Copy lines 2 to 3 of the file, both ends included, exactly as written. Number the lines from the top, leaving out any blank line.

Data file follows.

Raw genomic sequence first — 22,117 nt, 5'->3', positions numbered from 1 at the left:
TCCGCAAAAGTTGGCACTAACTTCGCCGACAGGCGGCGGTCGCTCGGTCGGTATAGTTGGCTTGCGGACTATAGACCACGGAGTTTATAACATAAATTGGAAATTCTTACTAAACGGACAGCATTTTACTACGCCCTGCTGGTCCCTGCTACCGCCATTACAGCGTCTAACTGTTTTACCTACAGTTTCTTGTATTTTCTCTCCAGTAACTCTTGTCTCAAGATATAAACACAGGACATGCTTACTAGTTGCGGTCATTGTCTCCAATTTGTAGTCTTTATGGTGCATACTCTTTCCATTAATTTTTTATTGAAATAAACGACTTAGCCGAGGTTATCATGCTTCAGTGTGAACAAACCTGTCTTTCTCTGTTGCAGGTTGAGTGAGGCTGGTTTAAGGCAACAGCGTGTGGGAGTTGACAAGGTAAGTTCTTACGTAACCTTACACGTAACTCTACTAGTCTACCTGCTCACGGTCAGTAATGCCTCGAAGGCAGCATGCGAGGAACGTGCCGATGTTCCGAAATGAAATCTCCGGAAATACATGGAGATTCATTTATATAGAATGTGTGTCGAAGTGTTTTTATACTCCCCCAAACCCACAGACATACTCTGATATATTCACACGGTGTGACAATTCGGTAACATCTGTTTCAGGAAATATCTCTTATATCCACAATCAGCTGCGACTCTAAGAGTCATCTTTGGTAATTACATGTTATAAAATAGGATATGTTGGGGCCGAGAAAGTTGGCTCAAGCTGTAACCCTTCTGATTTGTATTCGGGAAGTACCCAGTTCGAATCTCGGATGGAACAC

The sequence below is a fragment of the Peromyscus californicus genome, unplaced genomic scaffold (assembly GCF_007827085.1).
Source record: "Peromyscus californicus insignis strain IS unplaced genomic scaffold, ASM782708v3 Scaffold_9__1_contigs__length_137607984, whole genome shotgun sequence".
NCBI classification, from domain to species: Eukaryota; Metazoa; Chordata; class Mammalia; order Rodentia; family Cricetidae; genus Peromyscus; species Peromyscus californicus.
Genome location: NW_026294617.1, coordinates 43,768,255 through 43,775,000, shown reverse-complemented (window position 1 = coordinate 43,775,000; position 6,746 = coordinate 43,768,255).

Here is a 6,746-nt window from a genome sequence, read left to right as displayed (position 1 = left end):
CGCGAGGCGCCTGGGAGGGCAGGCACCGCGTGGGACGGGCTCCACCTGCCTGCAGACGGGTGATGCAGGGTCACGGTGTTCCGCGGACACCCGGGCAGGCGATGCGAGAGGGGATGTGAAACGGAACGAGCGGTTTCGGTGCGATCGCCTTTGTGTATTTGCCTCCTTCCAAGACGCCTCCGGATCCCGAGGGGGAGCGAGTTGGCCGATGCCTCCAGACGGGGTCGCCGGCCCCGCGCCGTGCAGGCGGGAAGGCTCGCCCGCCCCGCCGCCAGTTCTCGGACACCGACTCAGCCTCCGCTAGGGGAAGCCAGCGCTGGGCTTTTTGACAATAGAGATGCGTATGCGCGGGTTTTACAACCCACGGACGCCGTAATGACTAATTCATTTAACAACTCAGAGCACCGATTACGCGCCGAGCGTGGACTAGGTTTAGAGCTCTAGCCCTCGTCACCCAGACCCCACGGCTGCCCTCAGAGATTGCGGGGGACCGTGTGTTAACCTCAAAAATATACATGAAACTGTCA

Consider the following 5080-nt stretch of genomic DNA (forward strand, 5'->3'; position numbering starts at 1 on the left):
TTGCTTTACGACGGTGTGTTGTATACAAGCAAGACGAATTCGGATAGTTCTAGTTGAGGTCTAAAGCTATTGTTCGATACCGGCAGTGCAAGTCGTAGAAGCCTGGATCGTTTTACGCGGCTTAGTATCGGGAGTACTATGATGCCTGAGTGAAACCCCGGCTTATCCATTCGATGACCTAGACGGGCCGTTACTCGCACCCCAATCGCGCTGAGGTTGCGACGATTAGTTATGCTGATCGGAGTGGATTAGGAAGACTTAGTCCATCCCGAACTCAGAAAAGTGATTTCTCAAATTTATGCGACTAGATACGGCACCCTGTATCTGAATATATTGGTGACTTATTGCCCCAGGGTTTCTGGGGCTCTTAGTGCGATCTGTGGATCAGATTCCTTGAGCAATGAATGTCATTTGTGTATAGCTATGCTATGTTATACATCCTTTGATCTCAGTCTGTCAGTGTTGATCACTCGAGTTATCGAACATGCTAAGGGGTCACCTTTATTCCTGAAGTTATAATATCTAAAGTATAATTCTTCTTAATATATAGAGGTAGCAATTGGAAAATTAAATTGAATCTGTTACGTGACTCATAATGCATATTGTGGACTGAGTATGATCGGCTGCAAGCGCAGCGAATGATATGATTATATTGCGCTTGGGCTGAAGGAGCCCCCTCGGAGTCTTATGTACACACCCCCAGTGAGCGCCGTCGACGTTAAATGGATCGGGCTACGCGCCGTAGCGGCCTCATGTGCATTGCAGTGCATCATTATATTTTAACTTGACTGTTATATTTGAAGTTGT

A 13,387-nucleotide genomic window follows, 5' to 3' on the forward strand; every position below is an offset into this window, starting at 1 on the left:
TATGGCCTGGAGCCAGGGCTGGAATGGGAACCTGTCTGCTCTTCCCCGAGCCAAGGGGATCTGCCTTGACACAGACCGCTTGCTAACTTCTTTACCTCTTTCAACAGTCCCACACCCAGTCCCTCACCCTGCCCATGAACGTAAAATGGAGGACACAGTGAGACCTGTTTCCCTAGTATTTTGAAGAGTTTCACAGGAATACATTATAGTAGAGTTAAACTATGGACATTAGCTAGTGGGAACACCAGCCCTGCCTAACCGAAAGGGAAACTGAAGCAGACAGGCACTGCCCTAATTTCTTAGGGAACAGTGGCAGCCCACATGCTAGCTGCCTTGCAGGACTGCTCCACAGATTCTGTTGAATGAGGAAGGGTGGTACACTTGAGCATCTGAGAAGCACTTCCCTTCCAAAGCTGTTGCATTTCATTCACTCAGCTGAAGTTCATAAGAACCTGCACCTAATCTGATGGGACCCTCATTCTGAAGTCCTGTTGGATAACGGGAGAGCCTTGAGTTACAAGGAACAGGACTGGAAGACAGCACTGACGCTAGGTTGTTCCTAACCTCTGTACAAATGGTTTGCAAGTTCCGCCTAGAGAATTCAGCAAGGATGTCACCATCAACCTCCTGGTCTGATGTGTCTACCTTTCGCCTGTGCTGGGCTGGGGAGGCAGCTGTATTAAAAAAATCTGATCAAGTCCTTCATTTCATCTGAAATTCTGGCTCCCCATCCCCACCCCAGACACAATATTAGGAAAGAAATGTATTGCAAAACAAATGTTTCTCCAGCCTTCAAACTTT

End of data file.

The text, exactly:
TCCGCAAAAGTTGGCACTAACTTCGCCGACAGGCGGCGGTCGCTCGGTCGGTATAGTTGGCTTGCGGACTATAGACCACGGAGTTTATAACATAAATTGGAAATTCTTACTAAACGGACAGCATTTTACTACGCCCTGCTGGTCCCTGCTACCGCCATTACAGCGTCTAACTGTTTTACCTACAGTTTCTTGTATTTTCTCTCCAGTAACTCTTGTCTCAAGATATAAACACAGGACATGCTTACTAGTTGCGGTCATTGTCTCCAATTTGTAGTCTTTATGGTGCATACTCTTTCCATTAATTTTTTATTGAAATAAACGACTTAGCCGAGGTTATCATGCTTCAGTGTGAACAAACCTGTCTTTCTCTGTTGCAGGTTGAGTGAGGCTGGTTTAAGGCAACAGCGTGTGGGAGTTGACAAGGTAAGTTCTTACGTAACCTTACACGTAACTCTACTAGTCTACCTGCTCACGGTCAGTAATGCCTCGAAGGCAGCATGCGAGGAACGTGCCGATGTTCCGAAATGAAATCTCCGGAAATACATGGAGATTCATTTATATAGAATGTGTGTCGAAGTGTTTTTATACTCCCCCAAACCCACAGACATACTCTGATATATTCACACGGTGTGACAATTCGGTAACATCTGTTTCAGGAAATATCTCTTATATCCACAATCAGCTGCGACTCTAAGAGTCATCTTTGGTAATTACATGTTATAAAATAGGATATGTTGGGGCCGAGAAAGTTGGCTCAAGCTGTAACCCTTCTGATTTGTATTCGGGAAGTACCCAGTTCGAATCTCGGATGGAACAC

The sequence below is a fragment of the Peromyscus californicus genome, unplaced genomic scaffold (assembly GCF_007827085.1).